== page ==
The meeting between Barack Obama, and Dilma Rousseff this past week resulted in several bilateral agreements related to trade, education and technology cooperation and a highly expected Joint Statement on Climate Change. This statement is important as Brazil and the United States are two key countries in the international climate change negotiations and have achieved substantive results in mitigating carbon emissions since 2005. Moreover, following the USA and China Joint Statement on climate change from November 2014, we expected that this meeting would lead to new strong and clear commitments that would contribute to send a positive signal towards the Paris Climate Change Conference in December 2015. From a Brazilian perspective, at least, the statement fell short of doing so.
Those that expected new information on the Brazilian INDC (Intended Nationally Determined Contribution) from this meeting are most likely to be disappointed. By stating that its INDC will be based on policies that includes a range of sectors (forestry, land-use, industry, and energy), President Dilma reaffirmed what Brazilian diplomats and ministers had already been saying for a while, but did not indicate that the country will adopt an economy-wide mitigation target. Brazil also did not indicate the peak year for its carbon emissions, something that was expected to come out of this meeting given China’s announcement last May.
Brazil’s new announcements centered on three main issues: deforestation, reforestation commitments and renewable energy. While they all suggest positive trends, they fail to demonstrate high levels of ambition by the Brazilian government.
Deforestation: Brazil has committed to “pursue policies aimed at eliminating illegal deforestation”. The novelty here is the language of “illegal”. While tackling illegal deforestation is obviously welcome, it is a matter of combating a systematic crime that has been perpetrated in the country for decades. Therefore, it is a duty that the government already has (or should have) been fulfilling with its own citizens regardless of the climate implications this measure has.
Reforestation: President Dilma announced that “Brazil intends to restore and reforest 12 million hectares of forests by 2030”. Commitments on reforestation are new in this context and obviously more than welcome. However, again, this is even less than what some experts estimate would be needed in order to comply with the new Brazilian Forest Code commands.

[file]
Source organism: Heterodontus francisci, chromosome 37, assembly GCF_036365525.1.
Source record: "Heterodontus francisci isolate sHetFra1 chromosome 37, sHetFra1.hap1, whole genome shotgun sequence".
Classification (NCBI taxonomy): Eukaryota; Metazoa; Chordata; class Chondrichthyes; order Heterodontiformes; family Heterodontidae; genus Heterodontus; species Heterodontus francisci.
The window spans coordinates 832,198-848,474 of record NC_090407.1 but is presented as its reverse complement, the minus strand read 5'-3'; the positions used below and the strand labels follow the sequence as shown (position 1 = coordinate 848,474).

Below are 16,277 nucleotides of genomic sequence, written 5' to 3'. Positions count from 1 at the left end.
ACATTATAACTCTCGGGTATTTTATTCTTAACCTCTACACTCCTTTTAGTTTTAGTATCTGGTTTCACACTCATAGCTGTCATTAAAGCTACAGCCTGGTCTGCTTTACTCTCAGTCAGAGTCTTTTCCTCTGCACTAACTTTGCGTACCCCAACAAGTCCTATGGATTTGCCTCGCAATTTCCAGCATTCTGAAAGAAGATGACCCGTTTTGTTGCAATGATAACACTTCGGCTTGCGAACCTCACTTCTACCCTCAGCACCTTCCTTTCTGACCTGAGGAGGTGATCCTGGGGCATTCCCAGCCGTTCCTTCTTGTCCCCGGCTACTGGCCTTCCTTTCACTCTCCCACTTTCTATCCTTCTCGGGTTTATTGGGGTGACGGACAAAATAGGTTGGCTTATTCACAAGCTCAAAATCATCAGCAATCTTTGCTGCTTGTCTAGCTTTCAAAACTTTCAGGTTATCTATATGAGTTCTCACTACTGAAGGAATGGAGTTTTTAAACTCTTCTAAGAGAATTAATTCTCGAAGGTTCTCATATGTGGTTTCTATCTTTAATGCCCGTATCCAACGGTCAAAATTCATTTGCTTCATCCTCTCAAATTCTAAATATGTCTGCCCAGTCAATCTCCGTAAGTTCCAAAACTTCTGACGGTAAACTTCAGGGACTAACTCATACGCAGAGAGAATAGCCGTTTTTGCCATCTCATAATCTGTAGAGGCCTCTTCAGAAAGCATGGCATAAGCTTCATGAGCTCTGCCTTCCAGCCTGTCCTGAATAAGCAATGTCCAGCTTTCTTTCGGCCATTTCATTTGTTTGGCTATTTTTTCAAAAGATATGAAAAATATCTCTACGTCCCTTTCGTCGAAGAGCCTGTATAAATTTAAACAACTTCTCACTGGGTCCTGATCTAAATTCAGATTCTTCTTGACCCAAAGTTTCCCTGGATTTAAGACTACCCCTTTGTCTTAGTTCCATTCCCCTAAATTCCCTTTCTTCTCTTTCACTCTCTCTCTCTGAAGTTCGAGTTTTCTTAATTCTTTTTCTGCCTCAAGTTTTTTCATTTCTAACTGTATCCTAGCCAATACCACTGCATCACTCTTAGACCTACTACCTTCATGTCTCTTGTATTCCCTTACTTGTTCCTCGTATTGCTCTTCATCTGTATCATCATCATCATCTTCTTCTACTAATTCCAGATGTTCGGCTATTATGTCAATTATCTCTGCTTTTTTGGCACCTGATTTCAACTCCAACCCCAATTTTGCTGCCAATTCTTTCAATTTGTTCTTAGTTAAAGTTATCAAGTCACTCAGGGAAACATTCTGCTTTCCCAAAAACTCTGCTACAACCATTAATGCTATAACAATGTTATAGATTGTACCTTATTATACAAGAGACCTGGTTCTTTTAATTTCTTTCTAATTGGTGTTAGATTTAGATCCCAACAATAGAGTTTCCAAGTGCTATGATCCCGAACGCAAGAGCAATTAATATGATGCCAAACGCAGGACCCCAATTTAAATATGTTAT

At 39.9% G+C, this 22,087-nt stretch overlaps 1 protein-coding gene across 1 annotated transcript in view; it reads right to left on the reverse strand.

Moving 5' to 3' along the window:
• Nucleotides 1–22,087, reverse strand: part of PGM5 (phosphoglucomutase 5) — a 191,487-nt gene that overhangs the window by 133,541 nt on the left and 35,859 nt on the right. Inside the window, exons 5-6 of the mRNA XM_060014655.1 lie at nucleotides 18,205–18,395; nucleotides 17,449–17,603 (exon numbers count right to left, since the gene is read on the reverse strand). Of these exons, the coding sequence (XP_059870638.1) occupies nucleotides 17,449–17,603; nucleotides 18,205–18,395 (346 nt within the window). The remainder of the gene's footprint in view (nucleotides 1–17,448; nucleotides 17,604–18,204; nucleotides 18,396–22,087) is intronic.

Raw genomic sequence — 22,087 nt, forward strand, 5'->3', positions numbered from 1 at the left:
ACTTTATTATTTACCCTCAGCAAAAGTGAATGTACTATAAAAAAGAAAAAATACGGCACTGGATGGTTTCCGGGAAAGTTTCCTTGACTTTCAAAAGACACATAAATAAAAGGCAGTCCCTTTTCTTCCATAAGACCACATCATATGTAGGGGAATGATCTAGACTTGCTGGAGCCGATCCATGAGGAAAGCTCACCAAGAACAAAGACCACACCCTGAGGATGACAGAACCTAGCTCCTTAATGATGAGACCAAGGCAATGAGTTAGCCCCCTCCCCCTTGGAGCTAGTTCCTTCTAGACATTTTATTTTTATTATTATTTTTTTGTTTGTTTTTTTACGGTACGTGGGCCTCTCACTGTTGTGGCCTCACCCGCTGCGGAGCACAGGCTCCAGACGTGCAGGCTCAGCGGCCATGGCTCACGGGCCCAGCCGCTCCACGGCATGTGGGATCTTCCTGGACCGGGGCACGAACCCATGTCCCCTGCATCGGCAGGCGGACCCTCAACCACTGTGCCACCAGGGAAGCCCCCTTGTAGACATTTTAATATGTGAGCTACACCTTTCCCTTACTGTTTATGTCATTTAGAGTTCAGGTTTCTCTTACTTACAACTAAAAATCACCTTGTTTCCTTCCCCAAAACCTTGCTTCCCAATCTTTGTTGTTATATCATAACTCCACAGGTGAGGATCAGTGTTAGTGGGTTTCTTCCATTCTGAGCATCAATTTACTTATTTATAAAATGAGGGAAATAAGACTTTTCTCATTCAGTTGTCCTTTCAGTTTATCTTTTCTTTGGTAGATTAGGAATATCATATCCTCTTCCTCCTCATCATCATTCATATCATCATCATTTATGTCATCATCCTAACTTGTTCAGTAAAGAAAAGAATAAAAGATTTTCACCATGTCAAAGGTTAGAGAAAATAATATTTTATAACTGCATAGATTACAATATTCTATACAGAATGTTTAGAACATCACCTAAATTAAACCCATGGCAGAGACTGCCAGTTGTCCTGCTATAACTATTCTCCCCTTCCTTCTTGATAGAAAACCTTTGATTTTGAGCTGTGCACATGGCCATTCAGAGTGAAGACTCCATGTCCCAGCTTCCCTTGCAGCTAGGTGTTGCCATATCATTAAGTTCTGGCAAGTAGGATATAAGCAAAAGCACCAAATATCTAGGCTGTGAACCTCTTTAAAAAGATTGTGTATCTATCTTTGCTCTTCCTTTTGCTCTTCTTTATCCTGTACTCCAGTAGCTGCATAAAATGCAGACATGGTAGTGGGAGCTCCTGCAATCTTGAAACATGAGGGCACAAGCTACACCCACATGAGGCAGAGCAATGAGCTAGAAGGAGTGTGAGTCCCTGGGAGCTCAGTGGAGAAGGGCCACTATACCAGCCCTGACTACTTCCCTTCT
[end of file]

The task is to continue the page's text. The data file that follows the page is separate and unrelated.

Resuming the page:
Renewable Energy: Brazil “intends that its total energy matrix reach a share of 28% to 33% from renewable sources (electricity and biofuels) other than hydropower by 2030”. Again, reaffirming this intention is a positive sign, especially if it sends strong market signals to advance renewable energy sources that currently have a negligible role in the country’s energy supply, like wind and solar. However, if we look at the most updated data of official energy scenarios for 2030, Brazil was already considering to have 33,1% of other renewable sources (disregarding hydropower and electricity) by that time.
Electricity: Brazil’s announcement says that it intends to increase the share of renewables – beyond hydropower – in its electricity generation mix to the level of 20% by 2030. The question here is whether this commitment means what in common jargon we call “exchanging six for half a dozen”. Brazil already enjoys one of the cleanest electricity matrix in the world, with more than 70% of its electricity coming from hydropower in 2013. According to the official National Energy Balance, the share of hydropower will reach 77% of Brazil’s electricity by 2030. As the country has been facing severe droughts and changes in rainfall patterns, it is expected and welcome that the government reflects on its heavy dependence on water-generated energy in the coming future. Thus, the 20% target for renewable electricity supply may be achievable at the expense of a reduction on the share of hydropower energy. This could increase electricity generation from other renewables, but also non-renewable sources. While this could be a signal that Brazil is indeed moving to an almost 100% renewable electric energy supply, this path seems highly unlikely given the prospects of increase in oil and natural gas supply in Brazil. Not to mention that in the very same Joint Statement, there is also a clear indication of the intention to foster nuclear energy in the country.
All these announcements suggest that Brazil is committed to reduce its carbon emissions from deforestation and somehow not move backwards in terms of dirtying its already substantively clean energy matrix. However, an issue that remains completely overlooked in the Joint-Statement and in current INDC debates within Brazil is the urban dimension of the commitments. Brazil has more than 80% of its population living in cities, where transportation based on fossil fuels and the urgency to adapt to water shortages is becoming a public opinion issue. In order to seize the opportunity that the INDC development process provides to plan the country’s future development model and reflect on the structural economic shifts that are necessary to move to a low carbon economy, the urban discussion needs to be on the table.
While a more comprehensive analysis of Brazil’s level of ambition will only be possible when the official INDC is released in the next months, Brazil’s recent announcements fell short in corroborating the leadership position of the country that Brazilians expect it to have in the international climate negotiations and in Paris. We hope that during the upcoming BRICS Summit in Russia and the bilateral meeting with Chancellor Merkel next month, Brazil will seize these opportunities to score a more remarkable goal.